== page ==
It’s a brand new week and we know your tech brains are a-buzzing! This week we have a special guest blog from UKFast techie George who explains Codeception, what it means for PHP developers across the world and tips to make your coding life easier!
Codeception is a PHP testing framework used by developers to check the sites they work on. It splits tests up into individual suites: unit tests, functional tests and acceptance tests. It has been around for a while now (with the first commit appearing around seven years ago) and has a well-established and active community.
Laravel also has a great set of tools for testing apps – PHPUnit with Dusk pretty much gives you everything you’d need to write a full range of tests. However, Codeception working alongside Laravel provides some really handy extras that make writing tests even simpler.
Codeception provides out-of-the-box solutions for three suites, each with different purposes and designed to be run at different intervals.
The Codeception team recommend using WebDriver with ChromeDriver or GeckoDriver as, although it’s the heaviest and hardest to install, it’s the most stable and feature complete so your tests have the most realistic and reliable output.
A broad comparison of the three is:
|Scope||Classes/methods||App||End to End|
Codeception provides great support for working with CI services. Firstly, it prints test results to stdout which makes it immediately compatible with pretty much all CI services. Beyond this, it outputs all debug data to an output folder. This is really handy for CI as you can zip up this folder and save it as an artefact, so if your test fails, you can analyse the output and see what went wrong. In the case of acceptance tests, you can even save a screenshot of what happened when the tests failed. It also supports running acceptance tests on headless servers, using Selenium and ChromeDriver so you don’t need a special VM to run acceptance tests.
There is also good support for Docker, there is already a Codeception Docker image on Docker Hub, which provides basic functionality out of the box.
You can also instantiate a standalone selenium server using Docker.
Codeception provides a variety of modules straight out of the box. They roughly fall into one of three categories: framework drivers, external services and generic helpers.
The framework drivers allow Codeception to run functional test across different frameworks, not just Laravel. Currently supported frameworks are: Laravel 5, Lumen, ZF1, ZF2, Yii1, Yii2, Symfony, Silex and Zend Expressive. This is useful, as you can migrate tests between frameworks, and you can use the same tools across different frameworks and environments.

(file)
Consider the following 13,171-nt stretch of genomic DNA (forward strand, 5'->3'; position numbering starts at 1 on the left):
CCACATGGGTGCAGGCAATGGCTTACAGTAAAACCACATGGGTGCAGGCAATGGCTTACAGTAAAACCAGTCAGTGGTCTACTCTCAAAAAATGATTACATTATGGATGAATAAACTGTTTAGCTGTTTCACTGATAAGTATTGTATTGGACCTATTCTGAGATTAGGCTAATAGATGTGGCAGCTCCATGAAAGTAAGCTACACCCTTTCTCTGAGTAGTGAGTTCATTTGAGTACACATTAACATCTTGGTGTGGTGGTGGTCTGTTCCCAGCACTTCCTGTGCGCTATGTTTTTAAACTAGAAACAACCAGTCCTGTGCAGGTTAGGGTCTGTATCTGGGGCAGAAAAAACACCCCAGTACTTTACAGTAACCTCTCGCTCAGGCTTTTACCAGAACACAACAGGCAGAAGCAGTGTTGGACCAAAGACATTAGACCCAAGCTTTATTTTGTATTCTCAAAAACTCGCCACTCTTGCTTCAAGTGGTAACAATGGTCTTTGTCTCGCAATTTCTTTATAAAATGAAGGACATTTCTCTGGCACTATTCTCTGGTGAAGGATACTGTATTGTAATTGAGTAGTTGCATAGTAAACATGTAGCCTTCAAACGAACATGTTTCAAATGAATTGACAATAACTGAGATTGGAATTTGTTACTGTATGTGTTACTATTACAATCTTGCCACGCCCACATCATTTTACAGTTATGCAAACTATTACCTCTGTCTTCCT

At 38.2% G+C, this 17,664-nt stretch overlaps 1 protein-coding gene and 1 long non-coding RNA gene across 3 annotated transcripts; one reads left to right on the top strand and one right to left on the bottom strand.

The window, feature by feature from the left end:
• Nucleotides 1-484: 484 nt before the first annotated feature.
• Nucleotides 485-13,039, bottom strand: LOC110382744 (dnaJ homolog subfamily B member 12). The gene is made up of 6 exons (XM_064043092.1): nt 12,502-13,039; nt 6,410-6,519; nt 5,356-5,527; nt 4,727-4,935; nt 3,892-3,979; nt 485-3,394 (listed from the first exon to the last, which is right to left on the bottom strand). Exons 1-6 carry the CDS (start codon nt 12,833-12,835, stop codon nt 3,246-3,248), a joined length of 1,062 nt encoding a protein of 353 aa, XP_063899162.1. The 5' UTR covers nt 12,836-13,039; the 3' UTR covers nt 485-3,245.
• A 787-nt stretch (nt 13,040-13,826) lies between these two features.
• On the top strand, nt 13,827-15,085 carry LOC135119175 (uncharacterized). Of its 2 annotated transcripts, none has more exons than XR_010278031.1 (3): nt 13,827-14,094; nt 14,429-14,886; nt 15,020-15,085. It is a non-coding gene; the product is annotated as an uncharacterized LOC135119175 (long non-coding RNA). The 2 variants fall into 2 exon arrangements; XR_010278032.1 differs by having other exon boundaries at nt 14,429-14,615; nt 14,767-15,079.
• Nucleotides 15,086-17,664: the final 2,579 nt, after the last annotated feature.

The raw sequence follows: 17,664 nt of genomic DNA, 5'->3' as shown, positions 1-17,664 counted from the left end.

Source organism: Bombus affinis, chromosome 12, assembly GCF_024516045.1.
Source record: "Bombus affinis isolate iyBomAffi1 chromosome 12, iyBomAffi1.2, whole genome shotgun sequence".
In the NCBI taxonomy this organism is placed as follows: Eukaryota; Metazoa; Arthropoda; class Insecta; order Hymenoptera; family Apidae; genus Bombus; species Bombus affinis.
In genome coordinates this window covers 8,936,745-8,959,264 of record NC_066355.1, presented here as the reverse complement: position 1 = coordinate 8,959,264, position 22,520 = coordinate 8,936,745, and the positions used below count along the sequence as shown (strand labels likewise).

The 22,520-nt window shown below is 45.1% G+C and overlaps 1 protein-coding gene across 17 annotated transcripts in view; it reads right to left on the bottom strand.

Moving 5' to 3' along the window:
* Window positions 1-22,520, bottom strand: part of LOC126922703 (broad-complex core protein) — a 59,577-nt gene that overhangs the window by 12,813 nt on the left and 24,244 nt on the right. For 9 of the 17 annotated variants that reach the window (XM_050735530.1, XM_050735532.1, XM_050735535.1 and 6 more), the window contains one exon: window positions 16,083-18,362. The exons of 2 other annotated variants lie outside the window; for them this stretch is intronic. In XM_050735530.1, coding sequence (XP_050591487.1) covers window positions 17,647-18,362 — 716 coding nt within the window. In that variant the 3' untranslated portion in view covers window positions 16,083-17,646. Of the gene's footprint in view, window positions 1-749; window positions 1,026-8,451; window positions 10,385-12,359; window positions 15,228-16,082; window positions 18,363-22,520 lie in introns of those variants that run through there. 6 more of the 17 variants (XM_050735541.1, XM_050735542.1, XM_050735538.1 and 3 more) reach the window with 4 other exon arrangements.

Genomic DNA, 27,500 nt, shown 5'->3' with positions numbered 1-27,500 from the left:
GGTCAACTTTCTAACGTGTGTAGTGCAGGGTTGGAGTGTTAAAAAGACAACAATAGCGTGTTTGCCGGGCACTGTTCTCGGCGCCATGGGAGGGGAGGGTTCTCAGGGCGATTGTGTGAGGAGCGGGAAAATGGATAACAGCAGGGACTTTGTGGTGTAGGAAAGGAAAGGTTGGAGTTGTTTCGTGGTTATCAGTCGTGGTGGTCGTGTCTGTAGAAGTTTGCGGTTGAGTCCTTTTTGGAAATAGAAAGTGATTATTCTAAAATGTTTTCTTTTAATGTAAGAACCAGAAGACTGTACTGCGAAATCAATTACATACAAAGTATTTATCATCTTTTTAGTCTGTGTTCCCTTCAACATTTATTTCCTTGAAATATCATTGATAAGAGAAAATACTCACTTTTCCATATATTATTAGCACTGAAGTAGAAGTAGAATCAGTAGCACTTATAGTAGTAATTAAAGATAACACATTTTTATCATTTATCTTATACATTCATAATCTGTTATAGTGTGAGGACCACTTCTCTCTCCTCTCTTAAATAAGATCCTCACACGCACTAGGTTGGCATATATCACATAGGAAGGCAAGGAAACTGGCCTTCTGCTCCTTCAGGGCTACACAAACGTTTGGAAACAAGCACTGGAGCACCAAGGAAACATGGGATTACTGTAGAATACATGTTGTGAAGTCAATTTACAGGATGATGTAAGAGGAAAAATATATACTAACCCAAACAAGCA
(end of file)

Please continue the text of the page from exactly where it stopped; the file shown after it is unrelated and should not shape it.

External service modules provide helpers and reduce boilerplate code when making assertions on other services. Examples of these drivers include: Facebook, Redis, Memcached, MongoDb, Apc, AMQP. The main purpose of these drivers is to reduce the amount of boilerplate you have to write when writing tests that interact with these services.
Generic modules provide modules that are broader in purpose. For example: Filesystem, FTP, Cli, Mock, and DataFactory. These all do very different things, but each provides access to test methods that most suites are likely to require at some point.
The Codeception module system is one of the main benefits of using Codeception over just PHPUnit and Dusk. It hugely reduces the amount of code you have to write as well as the amount of time you spend writing tests.
Although Laravel already has some excellent testing tools, Codeception is better established and provides a much more feature-complete testing experience. The documentation is very well-written and goes into lots of detail, there are loads of community supported drivers and modules, and the framework itself promotes simple, reusable tests. When writing tests for your next Laravel project, I would thoroughly recommend checking out Codeception!
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